Graphic text reading "Go Grey in May"“Go Grey in May” is a national campaign to raise awareness of brain tumours.

Going grey a way to raise awareness of brain tumours

Local researchers, health care professionals, students, and the Windsor-Essex community are coming together for Brain Tumour Awareness Month, dedicated to supporting, empowering, and amplifying the voices of those affected by brain tumours.

Local brain tumour research has been growing steadily over the past several years. New multi-disciplinary teams across local and international institutions have come together, funded by a grants from the Brain Tumour Foundation, the Windsor Cancer Centre Foundation, the Canadian Institutes of Health Research, and WE-Spark Health Institute.

Collaborative teams include University of Windsor biomedical scientists and chemists, Windsor Regional Hospital neurosurgeons and oncologists, and cross-border collaborations with specialists at the Henry Ford Health System and Michigan State University.

Local teams include University of Windsor professors Lisa Porter, Simon Rondeau Gagné, John Trant, Dorota Lubanska, Keith Frank Stringer, Abdulkadir Hussein, and Otis Vacratsis, and Windsor Regional Hospital physicians Swati Kulkarni, Abdalla Shamisa, and Balraj Jhawar.

UWindsor student Aiyireti Dilinaer, the 2021 recipient of a Brain Tumour Foundation of Canada Studentship, is applying her knowledge of organic chemistry and combining it with her interest in medicine to develop a targeted drug delivery method for glioblastoma multiforme.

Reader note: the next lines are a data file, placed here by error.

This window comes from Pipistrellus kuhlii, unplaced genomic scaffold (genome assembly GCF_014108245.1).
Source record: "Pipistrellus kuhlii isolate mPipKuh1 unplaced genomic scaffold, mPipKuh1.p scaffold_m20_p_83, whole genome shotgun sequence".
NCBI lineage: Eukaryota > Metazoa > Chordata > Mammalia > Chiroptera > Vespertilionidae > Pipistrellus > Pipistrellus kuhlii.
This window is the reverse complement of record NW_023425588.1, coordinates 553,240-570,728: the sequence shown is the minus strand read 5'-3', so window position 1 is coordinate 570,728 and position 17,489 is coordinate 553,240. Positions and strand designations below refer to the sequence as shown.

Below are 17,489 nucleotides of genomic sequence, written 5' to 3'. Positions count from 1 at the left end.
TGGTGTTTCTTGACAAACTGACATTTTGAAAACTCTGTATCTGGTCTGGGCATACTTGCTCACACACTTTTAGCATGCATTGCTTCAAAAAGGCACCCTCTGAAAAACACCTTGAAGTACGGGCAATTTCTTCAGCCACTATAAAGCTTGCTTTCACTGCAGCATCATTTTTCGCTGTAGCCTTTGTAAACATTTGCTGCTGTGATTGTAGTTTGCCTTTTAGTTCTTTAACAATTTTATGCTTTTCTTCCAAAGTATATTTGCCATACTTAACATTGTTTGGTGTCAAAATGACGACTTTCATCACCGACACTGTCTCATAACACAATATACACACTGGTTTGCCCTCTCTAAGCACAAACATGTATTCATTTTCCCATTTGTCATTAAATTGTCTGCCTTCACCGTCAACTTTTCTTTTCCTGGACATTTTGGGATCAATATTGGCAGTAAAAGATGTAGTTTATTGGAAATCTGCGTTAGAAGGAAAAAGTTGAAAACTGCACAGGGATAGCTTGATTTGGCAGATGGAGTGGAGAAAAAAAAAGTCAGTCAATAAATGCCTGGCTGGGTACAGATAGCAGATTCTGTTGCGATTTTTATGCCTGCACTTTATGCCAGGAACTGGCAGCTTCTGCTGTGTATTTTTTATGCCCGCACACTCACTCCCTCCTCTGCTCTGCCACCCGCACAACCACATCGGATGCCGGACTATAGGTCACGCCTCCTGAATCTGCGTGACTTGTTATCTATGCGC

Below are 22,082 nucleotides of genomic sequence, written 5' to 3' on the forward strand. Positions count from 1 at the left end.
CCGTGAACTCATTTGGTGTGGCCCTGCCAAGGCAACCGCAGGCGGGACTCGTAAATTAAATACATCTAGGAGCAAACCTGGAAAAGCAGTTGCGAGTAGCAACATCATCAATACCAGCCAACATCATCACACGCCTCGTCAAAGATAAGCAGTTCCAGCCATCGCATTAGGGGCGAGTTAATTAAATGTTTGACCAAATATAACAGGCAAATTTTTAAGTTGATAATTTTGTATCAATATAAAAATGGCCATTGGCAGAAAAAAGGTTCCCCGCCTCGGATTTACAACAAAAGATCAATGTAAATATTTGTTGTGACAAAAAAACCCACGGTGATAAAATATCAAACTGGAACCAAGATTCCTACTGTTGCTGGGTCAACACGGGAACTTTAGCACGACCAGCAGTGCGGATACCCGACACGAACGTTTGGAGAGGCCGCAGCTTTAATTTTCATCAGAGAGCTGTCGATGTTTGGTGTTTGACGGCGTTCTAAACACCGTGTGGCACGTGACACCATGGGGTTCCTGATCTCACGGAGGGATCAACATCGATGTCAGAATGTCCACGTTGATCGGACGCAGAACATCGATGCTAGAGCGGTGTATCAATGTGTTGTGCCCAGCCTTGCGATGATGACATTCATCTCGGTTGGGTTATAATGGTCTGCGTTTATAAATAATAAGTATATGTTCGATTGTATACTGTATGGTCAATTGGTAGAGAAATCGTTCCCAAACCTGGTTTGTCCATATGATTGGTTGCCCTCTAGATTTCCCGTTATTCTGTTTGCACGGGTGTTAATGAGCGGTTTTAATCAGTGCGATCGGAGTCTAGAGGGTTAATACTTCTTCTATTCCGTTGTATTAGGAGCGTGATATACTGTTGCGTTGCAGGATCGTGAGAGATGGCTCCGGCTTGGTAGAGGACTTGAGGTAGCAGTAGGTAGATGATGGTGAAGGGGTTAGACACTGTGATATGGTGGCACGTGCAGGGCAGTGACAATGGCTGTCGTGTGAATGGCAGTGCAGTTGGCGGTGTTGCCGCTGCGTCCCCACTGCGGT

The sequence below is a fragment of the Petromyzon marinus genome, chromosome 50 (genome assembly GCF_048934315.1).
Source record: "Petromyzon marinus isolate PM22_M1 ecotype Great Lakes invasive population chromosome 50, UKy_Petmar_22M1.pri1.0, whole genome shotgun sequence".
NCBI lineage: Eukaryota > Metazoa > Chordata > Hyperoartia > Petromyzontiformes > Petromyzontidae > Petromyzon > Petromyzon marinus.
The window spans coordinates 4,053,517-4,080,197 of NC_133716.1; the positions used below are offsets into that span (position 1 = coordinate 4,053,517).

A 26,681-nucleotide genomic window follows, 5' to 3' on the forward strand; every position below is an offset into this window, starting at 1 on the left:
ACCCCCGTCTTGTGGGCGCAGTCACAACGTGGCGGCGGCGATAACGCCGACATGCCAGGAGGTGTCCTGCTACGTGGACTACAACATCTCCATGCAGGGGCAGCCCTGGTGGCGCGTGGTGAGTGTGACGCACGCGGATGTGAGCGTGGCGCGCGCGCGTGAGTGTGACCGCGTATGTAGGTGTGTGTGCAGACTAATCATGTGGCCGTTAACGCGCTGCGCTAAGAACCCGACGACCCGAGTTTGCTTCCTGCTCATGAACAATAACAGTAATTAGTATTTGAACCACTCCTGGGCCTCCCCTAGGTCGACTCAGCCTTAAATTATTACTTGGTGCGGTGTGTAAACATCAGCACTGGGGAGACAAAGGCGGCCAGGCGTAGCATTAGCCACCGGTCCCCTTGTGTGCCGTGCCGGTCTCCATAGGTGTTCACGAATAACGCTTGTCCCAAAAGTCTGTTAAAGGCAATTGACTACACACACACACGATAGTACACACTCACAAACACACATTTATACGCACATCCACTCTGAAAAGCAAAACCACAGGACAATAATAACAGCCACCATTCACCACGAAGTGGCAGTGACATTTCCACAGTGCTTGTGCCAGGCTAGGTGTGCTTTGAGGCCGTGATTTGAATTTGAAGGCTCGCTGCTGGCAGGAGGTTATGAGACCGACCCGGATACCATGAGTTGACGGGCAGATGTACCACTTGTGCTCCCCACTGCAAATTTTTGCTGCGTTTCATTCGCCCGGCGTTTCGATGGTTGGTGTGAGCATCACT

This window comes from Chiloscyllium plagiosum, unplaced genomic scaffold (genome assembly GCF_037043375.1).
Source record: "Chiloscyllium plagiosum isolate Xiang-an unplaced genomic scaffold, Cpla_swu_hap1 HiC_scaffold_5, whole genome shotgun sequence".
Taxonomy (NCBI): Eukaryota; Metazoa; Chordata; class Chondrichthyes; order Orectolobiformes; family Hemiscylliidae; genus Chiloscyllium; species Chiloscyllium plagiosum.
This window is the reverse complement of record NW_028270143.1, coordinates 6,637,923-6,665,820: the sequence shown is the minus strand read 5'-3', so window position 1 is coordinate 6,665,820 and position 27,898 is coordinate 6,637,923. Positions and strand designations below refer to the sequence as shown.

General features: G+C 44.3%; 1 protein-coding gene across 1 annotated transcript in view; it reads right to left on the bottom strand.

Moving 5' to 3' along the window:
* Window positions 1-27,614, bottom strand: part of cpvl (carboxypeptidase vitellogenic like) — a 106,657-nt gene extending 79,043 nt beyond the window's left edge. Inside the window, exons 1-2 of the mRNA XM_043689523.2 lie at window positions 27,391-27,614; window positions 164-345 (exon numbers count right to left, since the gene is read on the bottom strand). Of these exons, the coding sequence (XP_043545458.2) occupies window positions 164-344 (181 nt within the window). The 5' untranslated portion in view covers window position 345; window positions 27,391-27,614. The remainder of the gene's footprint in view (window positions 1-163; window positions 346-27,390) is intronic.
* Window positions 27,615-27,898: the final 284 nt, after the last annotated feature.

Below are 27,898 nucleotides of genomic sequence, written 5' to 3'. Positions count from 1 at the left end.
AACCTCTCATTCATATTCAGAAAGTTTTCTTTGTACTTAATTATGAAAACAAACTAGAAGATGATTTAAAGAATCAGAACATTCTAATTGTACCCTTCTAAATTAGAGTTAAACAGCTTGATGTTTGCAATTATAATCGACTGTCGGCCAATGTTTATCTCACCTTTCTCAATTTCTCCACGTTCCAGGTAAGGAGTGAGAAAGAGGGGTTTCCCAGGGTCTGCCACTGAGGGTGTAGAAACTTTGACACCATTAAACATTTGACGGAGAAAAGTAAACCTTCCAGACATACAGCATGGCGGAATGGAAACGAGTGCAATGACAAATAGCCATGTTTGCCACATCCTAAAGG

“Go Grey in May” is a campaign by the Brain Tumour Foundation of Canada to raise awareness of this disease. It encourages Canadians to wear grey shirts, pants, hats, nail polish … and join fundraising efforts.

For Karen Metcalfe, assistant director at the WE-Spark Health Institute, the issue is personal. Her daughter Mckenna Lumley was diagnosed at 4 years old. Now 16, she is thriving, active, and optimistic about her future.

“Our family is so fortunate to have benefited from the research that made it possible for Mckenna’s brain tumour to be discovered and treated,” Metcalfe says. “There are too many who can’t say the same. Going Grey in May allows us to raise awareness — and just as importantly — to take the time to remember those we have lost, and support those who need it.”

Her family is joining thousands of others to raise funds and awareness to drive new treatments, increase quality of life, and build community locally and around the world. Visit the Brain Tumour Foundation of Canada for ways to get involved.

On June 27, the public is invited to join the Virtual Brain Tumour Walk. Click here for more information.